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What internists need to know bout postpolio syndrome
Living With Chronic Illness Builds Courage
Using Your Body Efficiently
The Three Types of Polio
Make a Place for Your Illness and Put It in Its Place
Creating a User-Friendly Kitchen
SAPPSS Contact Information

#7 - 11th Street, NE
Calgary, Alberta
T2E 4Z2

Telephone: 403-265-5041
Toll Free: 1-866-265-5049
Facsimile:   403-265-0162


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Grace R. Young, MA, OTR

Preparing and cleaning up after meals takes a lot of time and energy and has to be done repeatedly. It really helps to organize your kitchen so it is user-friendly.


  • Keep frequently used items stored at a height between the hips and the lips. This avoids unnecessary bending or reaching.
  • It seems like whatever you need is always on the bottom or at the back, so store dishes in stacks of their own kind. Do not put small saucers on top of big ones, or small bowls inside of larger bowls. Purchase vinyl-coated wire racks for stacking same-size dishes.
  • Stack pots and skillets one layer deep, so you do not have to lift the top items to get at at the bottom one. Mail order houses and kitchen specialty shops offer racks for either horizontal or vertical storage of individual skillets or pans.
  • If your pantry shelves are deep enough to hold more than one layer, make the second (and third) layer the same as the first. That means you put a can of peaches behind another can of peaches but not behind a can of tomatoes. This way you can see all your supplies at a glance and won't have to pull out objects to get what you want.
  • Use Rubbermaid Susan’s for storing condiments in your kitchen cupboards. I have a two shelf lazy susan for small container items like spices and a one shelf lazy susan for taller items like cooking spray, etc. Frequently used items are on the lowest shelf of the cupboard and lesser used items are up higher. A reacher comes in handy for the higher items.
  • One and two level sliding racks, bins, baskets, and shelf trays make base cabinets usable for cleaning supplies, food staples cookware, etc, and bring objects within easy reach.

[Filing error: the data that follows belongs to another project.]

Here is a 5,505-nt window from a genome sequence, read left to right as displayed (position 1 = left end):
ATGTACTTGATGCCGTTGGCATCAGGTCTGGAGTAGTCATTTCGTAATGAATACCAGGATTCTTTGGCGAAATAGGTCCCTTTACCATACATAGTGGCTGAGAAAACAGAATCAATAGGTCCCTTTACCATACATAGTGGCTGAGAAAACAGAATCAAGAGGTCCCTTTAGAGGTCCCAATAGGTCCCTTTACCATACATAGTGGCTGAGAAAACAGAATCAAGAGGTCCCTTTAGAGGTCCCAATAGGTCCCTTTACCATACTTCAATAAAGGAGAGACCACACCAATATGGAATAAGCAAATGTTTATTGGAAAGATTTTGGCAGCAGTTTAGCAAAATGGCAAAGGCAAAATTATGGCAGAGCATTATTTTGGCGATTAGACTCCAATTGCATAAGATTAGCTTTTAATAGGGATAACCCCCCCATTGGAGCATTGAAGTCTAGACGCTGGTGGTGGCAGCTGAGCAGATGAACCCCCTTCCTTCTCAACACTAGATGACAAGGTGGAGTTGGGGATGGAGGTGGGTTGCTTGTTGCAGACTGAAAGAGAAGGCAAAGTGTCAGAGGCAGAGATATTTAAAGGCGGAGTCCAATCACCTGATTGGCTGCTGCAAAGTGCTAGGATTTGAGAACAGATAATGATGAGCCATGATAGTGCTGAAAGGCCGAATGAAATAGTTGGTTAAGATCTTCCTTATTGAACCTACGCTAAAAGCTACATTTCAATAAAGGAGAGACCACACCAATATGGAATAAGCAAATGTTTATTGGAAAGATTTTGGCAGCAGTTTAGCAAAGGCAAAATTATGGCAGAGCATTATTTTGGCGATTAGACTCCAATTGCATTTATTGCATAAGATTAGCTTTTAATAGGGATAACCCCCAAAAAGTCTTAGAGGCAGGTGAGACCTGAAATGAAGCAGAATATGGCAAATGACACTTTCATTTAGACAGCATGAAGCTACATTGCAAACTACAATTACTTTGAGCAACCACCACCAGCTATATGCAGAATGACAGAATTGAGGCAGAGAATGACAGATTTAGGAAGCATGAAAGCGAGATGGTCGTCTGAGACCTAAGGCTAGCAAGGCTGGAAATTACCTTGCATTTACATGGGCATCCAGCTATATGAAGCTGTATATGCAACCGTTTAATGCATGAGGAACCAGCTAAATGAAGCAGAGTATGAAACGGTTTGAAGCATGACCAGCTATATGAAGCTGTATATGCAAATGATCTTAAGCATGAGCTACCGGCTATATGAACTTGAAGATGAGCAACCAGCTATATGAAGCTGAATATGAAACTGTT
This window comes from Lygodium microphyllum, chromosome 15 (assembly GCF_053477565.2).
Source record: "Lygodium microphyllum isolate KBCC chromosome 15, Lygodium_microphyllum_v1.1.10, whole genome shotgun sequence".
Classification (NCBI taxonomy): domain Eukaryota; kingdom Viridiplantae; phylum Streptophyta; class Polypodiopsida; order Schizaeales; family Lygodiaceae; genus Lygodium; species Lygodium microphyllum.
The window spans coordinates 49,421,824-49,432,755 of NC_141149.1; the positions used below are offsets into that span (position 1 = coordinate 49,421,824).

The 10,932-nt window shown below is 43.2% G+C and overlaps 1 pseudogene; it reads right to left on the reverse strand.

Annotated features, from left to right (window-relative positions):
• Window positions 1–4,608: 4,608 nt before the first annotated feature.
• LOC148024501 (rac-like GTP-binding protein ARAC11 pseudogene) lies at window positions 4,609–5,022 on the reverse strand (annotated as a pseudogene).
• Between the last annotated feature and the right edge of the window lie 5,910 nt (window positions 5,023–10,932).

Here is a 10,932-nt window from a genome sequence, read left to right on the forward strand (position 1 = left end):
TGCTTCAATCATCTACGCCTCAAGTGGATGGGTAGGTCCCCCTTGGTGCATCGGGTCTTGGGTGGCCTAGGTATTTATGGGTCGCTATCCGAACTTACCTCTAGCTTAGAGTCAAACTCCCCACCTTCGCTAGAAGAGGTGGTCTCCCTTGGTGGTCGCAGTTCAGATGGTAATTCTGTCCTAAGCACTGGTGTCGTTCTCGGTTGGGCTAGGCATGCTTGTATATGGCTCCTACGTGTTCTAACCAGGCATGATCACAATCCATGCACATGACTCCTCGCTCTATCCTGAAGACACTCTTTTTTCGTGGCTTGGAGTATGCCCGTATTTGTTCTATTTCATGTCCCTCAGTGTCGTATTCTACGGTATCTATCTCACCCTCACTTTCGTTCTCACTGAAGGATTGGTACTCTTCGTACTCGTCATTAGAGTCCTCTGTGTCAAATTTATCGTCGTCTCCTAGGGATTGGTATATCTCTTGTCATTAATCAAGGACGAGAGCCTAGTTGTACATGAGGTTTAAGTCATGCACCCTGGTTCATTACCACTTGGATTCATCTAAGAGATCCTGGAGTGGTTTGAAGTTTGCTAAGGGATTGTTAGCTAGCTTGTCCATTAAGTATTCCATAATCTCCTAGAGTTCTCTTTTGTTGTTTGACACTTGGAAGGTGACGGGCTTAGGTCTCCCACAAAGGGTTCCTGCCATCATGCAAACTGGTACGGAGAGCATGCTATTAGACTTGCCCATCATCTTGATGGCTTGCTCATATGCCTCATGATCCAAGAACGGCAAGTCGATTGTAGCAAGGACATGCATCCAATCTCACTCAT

• Have a handyman put your lower kitchen drawers on rollers.
  • Utilize stacking storage bins on wheels for potatoes, onions, etc.
  • Wire shelf units can be attached to the backs of pantry doors to hold boxes, cans and bottles.
  • An angled mirror installed against the wall in back of the stove allows you to see what is cooking on the back burners while you are seated.


  • Store equipment close to the area of first use. For instance, saucepans are usually used first at the sink because you put water in them before taking them to the stove.
  • Do not put away the most frequently used pans, skillets or dishes. After each use, wash and let pots dry on top of the stove and let the dishes drain in a rack.
  • Use lightweight dishes such as Corelle. Stoneware is pretty but too heavy.
  • Use non-stick skillets and pans.
  • Take advantage of dishes that can he used for cooking, serving and storing (such as Corningware). They cut down on many steps as well as dishwashing.
  • An electric knife carves many things besides turkeys and roasts. Use it to slice hard cheese, fruits and vegetables, etc. Keep the knife in a bracket on the wall so it is always ready to use.
  • Use a mini food processor to prepare vegetables. Large food processors require too much clean-up.
  • Chop vegetables with a jar chopper which cuts with pressure from the palm.
  • The one-handed cordless can opener by Black and Decker is very lightweight and requires no pressure to operate once the cutter has been activated.
  • Use a sharp linoleum knife to open cereal boxes. Hold it like a dagger with the blade pointing down and your thumb at the top.
  • Prepare double recipes and freeze half for use at another time.
Polio Facts:
Polio is caused by any one of three Polio viruses.

Polio is a very contagious virus.

Continued >>
Post Polio Syndrome

1580 – 1350 BC – The priest Ruma with a withered leg and equinus foot – shown on a plaque and probably poliomyelitis.

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